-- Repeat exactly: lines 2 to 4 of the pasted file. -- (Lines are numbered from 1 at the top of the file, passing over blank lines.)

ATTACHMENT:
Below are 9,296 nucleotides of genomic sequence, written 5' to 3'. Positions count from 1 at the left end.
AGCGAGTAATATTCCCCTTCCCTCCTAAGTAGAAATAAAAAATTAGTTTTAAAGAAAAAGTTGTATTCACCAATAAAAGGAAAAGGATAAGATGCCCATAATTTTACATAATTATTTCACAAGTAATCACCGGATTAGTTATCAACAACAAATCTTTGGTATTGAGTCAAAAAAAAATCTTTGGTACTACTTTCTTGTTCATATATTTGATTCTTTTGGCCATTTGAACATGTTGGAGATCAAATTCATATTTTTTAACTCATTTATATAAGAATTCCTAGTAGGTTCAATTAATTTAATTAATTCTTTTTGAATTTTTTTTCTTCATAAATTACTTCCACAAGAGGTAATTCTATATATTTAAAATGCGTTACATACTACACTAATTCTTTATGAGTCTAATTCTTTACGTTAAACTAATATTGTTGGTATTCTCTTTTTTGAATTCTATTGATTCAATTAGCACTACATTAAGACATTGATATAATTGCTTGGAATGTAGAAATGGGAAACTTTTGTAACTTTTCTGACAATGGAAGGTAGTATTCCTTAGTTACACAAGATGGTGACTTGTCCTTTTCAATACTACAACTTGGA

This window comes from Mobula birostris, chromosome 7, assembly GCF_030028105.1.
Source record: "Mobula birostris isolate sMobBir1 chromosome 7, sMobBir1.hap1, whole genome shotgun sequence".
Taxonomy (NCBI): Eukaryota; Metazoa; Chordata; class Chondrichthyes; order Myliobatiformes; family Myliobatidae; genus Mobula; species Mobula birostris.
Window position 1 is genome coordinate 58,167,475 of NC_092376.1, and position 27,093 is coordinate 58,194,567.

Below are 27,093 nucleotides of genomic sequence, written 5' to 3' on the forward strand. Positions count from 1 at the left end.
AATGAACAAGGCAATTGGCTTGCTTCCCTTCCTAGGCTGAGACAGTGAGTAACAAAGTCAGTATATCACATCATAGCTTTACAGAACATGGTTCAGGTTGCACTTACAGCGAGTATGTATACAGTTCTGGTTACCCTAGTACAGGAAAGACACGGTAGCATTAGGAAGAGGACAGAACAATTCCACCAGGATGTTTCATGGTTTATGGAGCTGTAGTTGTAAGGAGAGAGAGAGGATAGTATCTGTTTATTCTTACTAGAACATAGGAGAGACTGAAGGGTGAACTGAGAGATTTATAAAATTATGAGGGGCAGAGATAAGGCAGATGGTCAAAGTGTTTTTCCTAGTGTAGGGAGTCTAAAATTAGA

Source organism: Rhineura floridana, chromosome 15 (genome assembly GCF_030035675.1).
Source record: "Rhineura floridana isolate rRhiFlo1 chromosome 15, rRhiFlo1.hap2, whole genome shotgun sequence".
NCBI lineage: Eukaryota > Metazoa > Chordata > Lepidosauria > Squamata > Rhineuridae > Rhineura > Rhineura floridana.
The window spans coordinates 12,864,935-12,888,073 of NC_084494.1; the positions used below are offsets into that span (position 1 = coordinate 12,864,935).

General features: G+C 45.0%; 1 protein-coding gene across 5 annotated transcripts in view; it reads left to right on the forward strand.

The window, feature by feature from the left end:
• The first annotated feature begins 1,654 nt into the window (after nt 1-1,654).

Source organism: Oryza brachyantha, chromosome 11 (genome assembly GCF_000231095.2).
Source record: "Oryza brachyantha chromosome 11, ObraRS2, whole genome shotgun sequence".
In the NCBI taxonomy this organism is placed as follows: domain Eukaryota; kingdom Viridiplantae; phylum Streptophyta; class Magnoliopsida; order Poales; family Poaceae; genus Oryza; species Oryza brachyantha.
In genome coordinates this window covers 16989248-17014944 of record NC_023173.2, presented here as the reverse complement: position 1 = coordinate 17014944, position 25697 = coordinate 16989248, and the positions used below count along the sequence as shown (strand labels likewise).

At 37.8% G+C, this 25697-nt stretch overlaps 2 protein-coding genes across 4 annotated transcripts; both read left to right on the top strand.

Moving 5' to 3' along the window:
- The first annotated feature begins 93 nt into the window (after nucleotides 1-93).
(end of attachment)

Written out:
AGCGAGTAATATTCCCCTTCCCTCCTAAGTAGAAATAAAAAATTAGTTTTAAAGAAAAAGTTGTATTCACCAATAAAAGGAAAAGGATAAGATGCCCATAATTTTACATAATTATTTCACAAGTAATCACCGGATTAGTTATCAACAACAAATCTTTGGTATTGAGTCAAAAAAAAATCTTTGGTACTACTTTCTTGTTCATATATTTGATTCTTTTGGCCATTTGAACATGTTGGAGATCAAATTCATATTTTTTAACTCATTTATATAAGAATTCCTAGTAGGTTCAATTAATTTAATTAATTCTTTTTGAATTTTTTTTCTTCATAAATTACTTCCACAAGAGGTAATTCTATATATTTAAAATGCGTTACATACTACACTAATTCTTTATGAGTCTAATTCTTTACGTTAAACTAATATTGTTGGTATTCTCTTTTTTGAATTCTATTGATTCAATTAGCACTACATTAAGACATTGATATAATTGCTTGGAATGTAGAAATGGGAAACTTTTGTAACTTTTCTGACAATGGAAGGTAGTATTCCTTAGTTACACAAGATGGTGACTTGTCCTTTTCAATACTACAACTTGGA

This window comes from Mobula birostris, chromosome 7, assembly GCF_030028105.1.
Source record: "Mobula birostris isolate sMobBir1 chromosome 7, sMobBir1.hap1, whole genome shotgun sequence".